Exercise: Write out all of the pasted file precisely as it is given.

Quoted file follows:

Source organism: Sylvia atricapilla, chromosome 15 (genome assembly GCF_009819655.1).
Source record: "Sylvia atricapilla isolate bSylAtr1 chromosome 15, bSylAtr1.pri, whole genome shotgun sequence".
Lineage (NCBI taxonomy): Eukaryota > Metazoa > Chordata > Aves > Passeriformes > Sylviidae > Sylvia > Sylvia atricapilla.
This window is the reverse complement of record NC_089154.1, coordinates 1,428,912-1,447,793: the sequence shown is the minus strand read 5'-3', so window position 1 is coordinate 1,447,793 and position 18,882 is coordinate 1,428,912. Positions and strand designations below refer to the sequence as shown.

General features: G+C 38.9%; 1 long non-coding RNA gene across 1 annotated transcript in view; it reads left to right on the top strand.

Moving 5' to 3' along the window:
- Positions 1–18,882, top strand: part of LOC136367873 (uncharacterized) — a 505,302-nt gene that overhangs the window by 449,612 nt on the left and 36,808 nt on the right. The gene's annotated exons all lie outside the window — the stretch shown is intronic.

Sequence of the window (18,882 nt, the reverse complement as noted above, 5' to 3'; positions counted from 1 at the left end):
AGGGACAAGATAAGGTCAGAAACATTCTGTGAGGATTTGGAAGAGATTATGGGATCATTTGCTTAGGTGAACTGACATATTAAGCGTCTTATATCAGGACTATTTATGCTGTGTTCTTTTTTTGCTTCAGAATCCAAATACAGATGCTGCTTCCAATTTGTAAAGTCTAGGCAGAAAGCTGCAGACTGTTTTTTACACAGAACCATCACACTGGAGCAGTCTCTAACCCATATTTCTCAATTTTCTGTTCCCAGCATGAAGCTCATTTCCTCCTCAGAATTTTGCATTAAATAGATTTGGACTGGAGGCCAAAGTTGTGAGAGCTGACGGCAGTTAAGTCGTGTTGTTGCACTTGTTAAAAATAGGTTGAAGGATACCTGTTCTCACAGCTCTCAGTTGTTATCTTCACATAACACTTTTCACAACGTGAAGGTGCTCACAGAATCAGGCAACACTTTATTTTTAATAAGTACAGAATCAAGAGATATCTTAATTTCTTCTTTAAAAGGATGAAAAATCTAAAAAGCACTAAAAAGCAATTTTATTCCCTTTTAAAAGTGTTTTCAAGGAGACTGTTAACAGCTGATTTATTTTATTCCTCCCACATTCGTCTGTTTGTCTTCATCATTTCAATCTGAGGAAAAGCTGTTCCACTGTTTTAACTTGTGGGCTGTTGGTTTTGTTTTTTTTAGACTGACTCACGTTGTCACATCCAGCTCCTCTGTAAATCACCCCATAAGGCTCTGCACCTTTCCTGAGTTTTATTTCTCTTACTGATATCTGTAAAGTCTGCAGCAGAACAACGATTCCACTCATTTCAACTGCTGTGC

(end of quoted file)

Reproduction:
Source organism: Sylvia atricapilla, chromosome 15 (genome assembly GCF_009819655.1).
Source record: "Sylvia atricapilla isolate bSylAtr1 chromosome 15, bSylAtr1.pri, whole genome shotgun sequence".
Lineage (NCBI taxonomy): Eukaryota > Metazoa > Chordata > Aves > Passeriformes > Sylviidae > Sylvia > Sylvia atricapilla.
This window is the reverse complement of record NC_089154.1, coordinates 1,428,912-1,447,793: the sequence shown is the minus strand read 5'-3', so window position 1 is coordinate 1,447,793 and position 18,882 is coordinate 1,428,912. Positions and strand designations below refer to the sequence as shown.

General features: G+C 38.9%; 1 long non-coding RNA gene across 1 annotated transcript in view; it reads left to right on the top strand.

Moving 5' to 3' along the window:
- Positions 1–18,882, top strand: part of LOC136367873 (uncharacterized) — a 505,302-nt gene that overhangs the window by 449,612 nt on the left and 36,808 nt on the right. The gene's annotated exons all lie outside the window — the stretch shown is intronic.

Sequence of the window (18,882 nt, the reverse complement as noted above, 5' to 3'; positions counted from 1 at the left end):
AGGGACAAGATAAGGTCAGAAACATTCTGTGAGGATTTGGAAGAGATTATGGGATCATTTGCTTAGGTGAACTGACATATTAAGCGTCTTATATCAGGACTATTTATGCTGTGTTCTTTTTTTGCTTCAGAATCCAAATACAGATGCTGCTTCCAATTTGTAAAGTCTAGGCAGAAAGCTGCAGACTGTTTTTTACACAGAACCATCACACTGGAGCAGTCTCTAACCCATATTTCTCAATTTTCTGTTCCCAGCATGAAGCTCATTTCCTCCTCAGAATTTTGCATTAAATAGATTTGGACTGGAGGCCAAAGTTGTGAGAGCTGACGGCAGTTAAGTCGTGTTGTTGCACTTGTTAAAAATAGGTTGAAGGATACCTGTTCTCACAGCTCTCAGTTGTTATCTTCACATAACACTTTTCACAACGTGAAGGTGCTCACAGAATCAGGCAACACTTTATTTTTAATAAGTACAGAATCAAGAGATATCTTAATTTCTTCTTTAAAAGGATGAAAAATCTAAAAAGCACTAAAAAGCAATTTTATTCCCTTTTAAAAGTGTTTTCAAGGAGACTGTTAACAGCTGATTTATTTTATTCCTCCCACATTCGTCTGTTTGTCTTCATCATTTCAATCTGAGGAAAAGCTGTTCCACTGTTTTAACTTGTGGGCTGTTGGTTTTGTTTTTTTTAGACTGACTCACGTTGTCACATCCAGCTCCTCTGTAAATCACCCCATAAGGCTCTGCACCTTTCCTGAGTTTTATTTCTCTTACTGATATCTGTAAAGTCTGCAGCAGAACAACGATTCCACTCATTTCAACTGCTGTGC